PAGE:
Now, as I pointed out before, we not only need to aggregate the data from pre-clinical models that have already been studied, but also to fill in a lot of gaps and to develop models in areas that have not been extensively studied.

So, a substantial amount of funds was initially put into trying to develop germline samples and further characterize diagnostic tumor samples from the Pediatric MATCH program, to characterize a large number of additional childhood cancer PDX models and cell lines to understand the molecular characteristics of secondary cancers that are interrogated or will be interrogated as part of the CCSS, and to develop more organoid and cell models in rare tumors and for CNS tumors.

We also really need to understand that aggregating all the data—although very useful—will not be as nearly as helpful, unless we can develop analytical tools and computational methods to interrogate that data.

And so, grants and contracts have been led to try to automate the curation of the data—whether it’s natural language processing, other kinds of AI attempts—to how to best interpret pathology data and imaging from pathology specimens and patient reports, and also to aggregate and interrogate the pediatric preclinical models for which there’s data already, but also that are going to be developed.

As part of this overall initiative, funds are also being generated to try to fill out a Rare Pediatric Tumor Cell Atlas, utilizing the Moonshot funds that have gone toward the development of the NCI Pediatric Rare Tumor Network. I think this is a unique opportunity to provide additional information in a variety of different levels that will help this effort.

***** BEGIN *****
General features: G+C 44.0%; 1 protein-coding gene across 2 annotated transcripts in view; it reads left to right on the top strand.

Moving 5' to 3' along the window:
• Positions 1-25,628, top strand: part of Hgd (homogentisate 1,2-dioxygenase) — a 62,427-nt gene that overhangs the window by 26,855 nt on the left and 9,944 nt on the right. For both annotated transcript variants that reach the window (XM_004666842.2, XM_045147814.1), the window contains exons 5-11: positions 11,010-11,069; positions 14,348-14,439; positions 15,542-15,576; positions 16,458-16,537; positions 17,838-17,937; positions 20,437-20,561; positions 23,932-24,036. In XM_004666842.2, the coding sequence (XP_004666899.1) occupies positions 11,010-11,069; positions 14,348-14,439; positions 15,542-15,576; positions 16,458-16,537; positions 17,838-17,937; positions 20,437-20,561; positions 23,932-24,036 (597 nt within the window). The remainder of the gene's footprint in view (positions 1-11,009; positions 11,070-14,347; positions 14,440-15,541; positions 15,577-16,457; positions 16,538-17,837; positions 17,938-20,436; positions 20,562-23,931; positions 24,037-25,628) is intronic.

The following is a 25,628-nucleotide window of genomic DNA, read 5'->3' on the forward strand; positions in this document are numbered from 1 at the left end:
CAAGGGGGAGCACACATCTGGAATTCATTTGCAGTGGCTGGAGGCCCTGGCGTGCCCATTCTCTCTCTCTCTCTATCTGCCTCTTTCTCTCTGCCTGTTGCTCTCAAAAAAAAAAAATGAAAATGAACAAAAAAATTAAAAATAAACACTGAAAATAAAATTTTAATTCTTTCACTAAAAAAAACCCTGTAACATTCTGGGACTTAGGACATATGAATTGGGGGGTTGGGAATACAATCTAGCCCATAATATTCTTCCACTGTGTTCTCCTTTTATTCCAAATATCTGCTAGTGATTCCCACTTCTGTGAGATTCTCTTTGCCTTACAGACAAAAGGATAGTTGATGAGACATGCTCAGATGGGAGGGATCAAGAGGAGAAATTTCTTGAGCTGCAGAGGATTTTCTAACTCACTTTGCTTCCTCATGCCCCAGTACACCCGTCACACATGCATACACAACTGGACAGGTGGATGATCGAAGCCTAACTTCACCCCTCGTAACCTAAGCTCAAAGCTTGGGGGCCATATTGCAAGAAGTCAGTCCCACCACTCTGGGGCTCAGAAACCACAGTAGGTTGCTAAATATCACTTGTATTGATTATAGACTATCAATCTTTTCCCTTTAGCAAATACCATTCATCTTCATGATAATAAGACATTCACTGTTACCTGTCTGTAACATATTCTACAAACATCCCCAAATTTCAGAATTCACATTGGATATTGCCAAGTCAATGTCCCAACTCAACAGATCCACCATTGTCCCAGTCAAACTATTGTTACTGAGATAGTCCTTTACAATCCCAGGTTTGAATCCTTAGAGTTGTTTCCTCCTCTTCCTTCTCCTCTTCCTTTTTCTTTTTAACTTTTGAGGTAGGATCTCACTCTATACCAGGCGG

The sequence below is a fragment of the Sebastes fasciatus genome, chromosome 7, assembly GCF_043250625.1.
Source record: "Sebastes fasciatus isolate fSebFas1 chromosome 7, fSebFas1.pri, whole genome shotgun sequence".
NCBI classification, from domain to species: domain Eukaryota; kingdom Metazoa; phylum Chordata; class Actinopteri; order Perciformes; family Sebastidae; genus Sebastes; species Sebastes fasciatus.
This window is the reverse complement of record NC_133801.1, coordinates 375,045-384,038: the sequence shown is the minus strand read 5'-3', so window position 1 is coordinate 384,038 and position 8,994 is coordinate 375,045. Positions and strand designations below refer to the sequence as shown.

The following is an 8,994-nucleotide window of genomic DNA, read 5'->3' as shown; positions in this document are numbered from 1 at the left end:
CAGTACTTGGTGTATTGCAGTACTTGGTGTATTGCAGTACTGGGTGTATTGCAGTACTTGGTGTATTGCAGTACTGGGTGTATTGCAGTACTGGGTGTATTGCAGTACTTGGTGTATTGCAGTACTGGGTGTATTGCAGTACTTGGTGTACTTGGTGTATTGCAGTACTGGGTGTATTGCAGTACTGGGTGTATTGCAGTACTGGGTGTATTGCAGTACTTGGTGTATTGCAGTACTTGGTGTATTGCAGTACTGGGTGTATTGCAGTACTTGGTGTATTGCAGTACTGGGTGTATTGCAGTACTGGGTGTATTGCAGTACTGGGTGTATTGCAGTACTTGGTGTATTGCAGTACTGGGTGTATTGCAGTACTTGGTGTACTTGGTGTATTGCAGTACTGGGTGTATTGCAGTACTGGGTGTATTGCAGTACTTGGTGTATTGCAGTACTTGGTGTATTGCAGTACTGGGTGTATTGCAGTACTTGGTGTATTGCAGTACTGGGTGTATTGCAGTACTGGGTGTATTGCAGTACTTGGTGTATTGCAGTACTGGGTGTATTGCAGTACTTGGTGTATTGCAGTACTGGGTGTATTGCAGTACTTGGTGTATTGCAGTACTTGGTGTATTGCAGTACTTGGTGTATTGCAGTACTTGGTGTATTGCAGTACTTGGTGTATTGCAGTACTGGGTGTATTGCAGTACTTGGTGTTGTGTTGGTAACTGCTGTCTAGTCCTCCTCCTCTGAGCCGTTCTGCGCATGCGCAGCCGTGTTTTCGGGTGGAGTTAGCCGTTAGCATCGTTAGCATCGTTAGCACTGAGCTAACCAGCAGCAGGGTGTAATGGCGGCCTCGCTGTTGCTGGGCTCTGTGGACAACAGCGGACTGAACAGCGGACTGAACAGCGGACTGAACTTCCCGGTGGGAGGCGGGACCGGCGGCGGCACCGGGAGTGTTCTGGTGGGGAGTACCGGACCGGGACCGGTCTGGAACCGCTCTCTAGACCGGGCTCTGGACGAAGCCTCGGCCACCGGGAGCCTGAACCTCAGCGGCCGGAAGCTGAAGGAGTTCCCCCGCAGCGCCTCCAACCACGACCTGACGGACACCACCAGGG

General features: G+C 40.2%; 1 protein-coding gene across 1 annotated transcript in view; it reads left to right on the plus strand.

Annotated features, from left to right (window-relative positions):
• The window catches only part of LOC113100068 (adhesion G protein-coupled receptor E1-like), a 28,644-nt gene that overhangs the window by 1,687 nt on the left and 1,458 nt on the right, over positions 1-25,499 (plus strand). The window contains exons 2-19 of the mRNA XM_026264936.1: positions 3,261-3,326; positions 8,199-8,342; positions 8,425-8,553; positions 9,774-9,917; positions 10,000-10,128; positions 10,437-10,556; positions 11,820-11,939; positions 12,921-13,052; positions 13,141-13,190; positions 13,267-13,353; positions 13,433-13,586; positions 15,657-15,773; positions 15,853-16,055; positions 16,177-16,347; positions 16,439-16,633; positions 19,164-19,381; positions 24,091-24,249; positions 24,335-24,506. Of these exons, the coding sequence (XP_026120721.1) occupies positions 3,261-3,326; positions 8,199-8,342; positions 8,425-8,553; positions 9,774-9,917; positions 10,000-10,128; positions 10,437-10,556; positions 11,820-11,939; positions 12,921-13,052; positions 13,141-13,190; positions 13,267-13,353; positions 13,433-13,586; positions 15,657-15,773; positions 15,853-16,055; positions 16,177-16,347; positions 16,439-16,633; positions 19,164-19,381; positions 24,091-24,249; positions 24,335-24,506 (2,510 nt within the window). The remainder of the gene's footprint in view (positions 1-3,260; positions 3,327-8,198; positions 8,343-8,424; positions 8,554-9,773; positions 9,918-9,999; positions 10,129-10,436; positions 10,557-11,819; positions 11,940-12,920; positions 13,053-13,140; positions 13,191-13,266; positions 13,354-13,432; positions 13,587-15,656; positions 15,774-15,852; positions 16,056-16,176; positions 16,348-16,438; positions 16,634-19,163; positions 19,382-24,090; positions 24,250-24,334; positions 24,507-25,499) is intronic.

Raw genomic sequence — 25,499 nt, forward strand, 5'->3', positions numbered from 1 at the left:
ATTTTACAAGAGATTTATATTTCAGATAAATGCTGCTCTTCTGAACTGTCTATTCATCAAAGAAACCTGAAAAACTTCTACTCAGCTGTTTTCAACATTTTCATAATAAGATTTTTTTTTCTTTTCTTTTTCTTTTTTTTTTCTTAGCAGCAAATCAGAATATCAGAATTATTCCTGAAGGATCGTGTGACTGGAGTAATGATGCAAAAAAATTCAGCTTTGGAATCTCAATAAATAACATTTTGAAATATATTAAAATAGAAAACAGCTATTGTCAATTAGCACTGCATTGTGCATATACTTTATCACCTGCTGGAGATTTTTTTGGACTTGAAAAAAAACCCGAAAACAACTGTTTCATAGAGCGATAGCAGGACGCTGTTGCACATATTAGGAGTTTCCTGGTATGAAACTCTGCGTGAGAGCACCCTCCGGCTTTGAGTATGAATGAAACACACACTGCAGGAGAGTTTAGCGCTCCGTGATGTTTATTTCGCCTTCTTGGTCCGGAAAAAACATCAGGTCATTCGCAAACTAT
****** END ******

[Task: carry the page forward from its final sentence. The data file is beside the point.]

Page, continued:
And finally, there have been funds, a substantial amount of funds, that have been utilized to supplement existing grants and contracts to further our understanding of the etiology of childhood malignancies, to develop clinical risk prediction systems and genetic susceptibility models, to enhance our ability to report patient-reported outcomes and toxicities in pediatric patients and young adults, to improve the reporting of childhood clinical cancer at trial data, and, also, to get a better understanding of a variety of molecular pathogenesis studies in pediatric patients and some diseases that are important both not only for pediatric, but also for young adult cancer development.

So, this gives you, at a very high level, where the money has gone, it’s in the process of being spent, and will generate, I think, a very significant first step in trying to address the recommendations of the working group that we reported a few months ago.

Goals and objectives for years 2-10

I’d like to turn over the presentation now to Warren Kibbe, who will provide you with a high-level view of the goals, program structure, and governance for the future years at the CCDI. Warren?


Warren Kibbe:

Thank you, Jim. It’s great to be here. And I want to just add my thanks to the CCDI Working Group and particularly, I want to thank the chairs, Drs. Otis Brawley and Kevin Shannon for their work in putting that together. And you’ll see a lot of the themes, actually all of the themes laid out in that working group get echoed in the plans for the next nine years.

So, the foundational goals, again, they’re really an echo of what’s in the working group recommendations, to gather data from every child, in AYA patients diagnosed with cancer, regardless of where they receive their care.

And of course, a lot of the pieces that we’ll be presenting are how we go about doing that—develop core data from consented patients, include both tumor and germline molecular characteristics.

And that’s really with the intent of enabling research on patient-level data in a secure and de-identified way, of course, for realizing improved outcomes for pediatric and AYA cancers. And then, create a system that brings data of different types together in a way that really enables researchers and hopefully incentivizes researchers to query the data that’s then available for new kinds of research.